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I would like hear from other members,whether its worth an effort to rewrite a file hiding tool for linux which works ext2/3/4. I wrote something like that 4/5 years back ...
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  1. #1
    Linux Guru Lakshmipathi's Avatar
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    Lightbulb Feedback file hiding tool


    I would like hear from other members,whether its worth an effort to rewrite a file hiding tool for linux which works ext2/3/4. I wrote something like that 4/5 years back - but it was rather dangerous tool.Now I found a new safe? way for writing such tool. But users/admin are interested in such kind of tool ?
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  2. #2
    Trusted Penguin Irithori's Avatar
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    I looked at your exthide.
    Sorry to say, but I believe a sysadmin (like me) wouldnt like a "exthide 2.0" too much.

    Here are some reasons:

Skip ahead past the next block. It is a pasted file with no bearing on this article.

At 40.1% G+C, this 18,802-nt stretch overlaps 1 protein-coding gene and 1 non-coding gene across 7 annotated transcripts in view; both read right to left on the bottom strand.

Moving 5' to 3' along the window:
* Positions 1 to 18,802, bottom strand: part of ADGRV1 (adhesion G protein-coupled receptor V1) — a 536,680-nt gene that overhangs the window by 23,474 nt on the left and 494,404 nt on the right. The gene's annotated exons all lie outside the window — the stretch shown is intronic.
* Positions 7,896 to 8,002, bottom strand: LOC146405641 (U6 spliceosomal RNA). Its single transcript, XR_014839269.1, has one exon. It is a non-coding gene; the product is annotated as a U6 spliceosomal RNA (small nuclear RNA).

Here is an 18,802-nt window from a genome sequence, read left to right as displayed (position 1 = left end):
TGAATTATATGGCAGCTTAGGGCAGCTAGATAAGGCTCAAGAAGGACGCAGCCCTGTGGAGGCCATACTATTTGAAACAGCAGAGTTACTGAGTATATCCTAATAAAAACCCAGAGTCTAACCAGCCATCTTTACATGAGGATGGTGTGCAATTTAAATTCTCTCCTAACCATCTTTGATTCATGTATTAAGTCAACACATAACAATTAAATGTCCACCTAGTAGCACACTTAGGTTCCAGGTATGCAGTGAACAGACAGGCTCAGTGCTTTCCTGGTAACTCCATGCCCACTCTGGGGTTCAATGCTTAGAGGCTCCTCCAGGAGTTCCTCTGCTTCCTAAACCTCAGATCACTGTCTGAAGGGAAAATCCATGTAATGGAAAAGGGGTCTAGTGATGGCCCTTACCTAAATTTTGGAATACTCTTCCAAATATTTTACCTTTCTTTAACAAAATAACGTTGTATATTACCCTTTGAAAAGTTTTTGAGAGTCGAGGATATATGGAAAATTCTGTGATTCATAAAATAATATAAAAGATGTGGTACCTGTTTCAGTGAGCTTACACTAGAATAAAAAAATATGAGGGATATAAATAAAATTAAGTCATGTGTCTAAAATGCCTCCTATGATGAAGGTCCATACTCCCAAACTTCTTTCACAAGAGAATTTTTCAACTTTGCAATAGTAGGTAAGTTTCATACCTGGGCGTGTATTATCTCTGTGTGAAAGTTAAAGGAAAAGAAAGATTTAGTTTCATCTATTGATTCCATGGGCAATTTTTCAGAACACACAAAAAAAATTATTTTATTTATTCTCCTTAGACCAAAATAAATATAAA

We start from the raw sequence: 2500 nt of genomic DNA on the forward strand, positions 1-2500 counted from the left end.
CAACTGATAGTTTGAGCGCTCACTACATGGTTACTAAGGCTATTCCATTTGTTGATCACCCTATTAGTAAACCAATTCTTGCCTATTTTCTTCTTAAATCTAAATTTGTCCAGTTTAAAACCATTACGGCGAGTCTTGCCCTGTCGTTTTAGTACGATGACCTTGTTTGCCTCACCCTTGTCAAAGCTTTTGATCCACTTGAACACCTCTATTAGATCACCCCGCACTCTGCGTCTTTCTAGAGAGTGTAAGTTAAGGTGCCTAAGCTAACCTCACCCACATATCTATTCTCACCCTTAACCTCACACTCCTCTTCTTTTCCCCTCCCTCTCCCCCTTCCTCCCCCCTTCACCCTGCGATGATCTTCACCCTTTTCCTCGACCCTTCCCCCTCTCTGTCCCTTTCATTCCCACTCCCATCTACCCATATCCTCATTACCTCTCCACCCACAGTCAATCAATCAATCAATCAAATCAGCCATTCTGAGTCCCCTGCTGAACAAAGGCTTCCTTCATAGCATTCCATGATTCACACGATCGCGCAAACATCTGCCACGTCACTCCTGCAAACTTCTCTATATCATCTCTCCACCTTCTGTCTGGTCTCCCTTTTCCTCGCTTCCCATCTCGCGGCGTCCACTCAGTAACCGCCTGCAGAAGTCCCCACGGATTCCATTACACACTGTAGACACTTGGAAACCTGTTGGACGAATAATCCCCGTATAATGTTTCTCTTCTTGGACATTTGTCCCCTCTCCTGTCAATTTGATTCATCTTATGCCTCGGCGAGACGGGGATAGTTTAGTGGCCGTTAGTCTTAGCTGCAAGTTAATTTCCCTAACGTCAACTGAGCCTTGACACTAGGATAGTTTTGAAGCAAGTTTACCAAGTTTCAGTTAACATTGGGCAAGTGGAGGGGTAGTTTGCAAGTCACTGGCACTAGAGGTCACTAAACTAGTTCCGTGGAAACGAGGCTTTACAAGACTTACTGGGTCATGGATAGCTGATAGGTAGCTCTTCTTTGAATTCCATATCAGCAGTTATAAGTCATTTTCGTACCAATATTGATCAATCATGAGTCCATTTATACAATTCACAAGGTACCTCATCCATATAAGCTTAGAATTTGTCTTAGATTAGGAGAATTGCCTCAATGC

1) A hiding feature is unexpected in ext2/3/4. So bughunting is harder ("Where did my files go?")
    2) No offence, but I would question the safety of such a tool as it is a) quite low level, b) decoupled from the ext2/3/4 development, c) probably will have less peer review than ext2/3/4
    3) Consistency and safety part 2: What happens if the fs gets fscked? Hidden files are lost or unhidden or untouched or...?
    4) I assume a carving tool would find these files, hidden or not. So this hiding is security-by-obscurity at best.
    5) What happens if a file with the same name as a hidden file is created?

    Furthermore, what is the proposed usecase?
    Maybe file selection is easier: Instead of "--exclude file_a --exclude file_b *", one could hide file_a and file_b and just use "*".
    But if this is used in a process, script or cronjob, then there is a dependency to ext2/3/4. You cannot just use e.g. xfs.
    Giving up portability would need strong reasons and the easier file selection is not one.
    For the hiding step, you need to know the filenames. If you know the filenames, you can as well create an exclude list.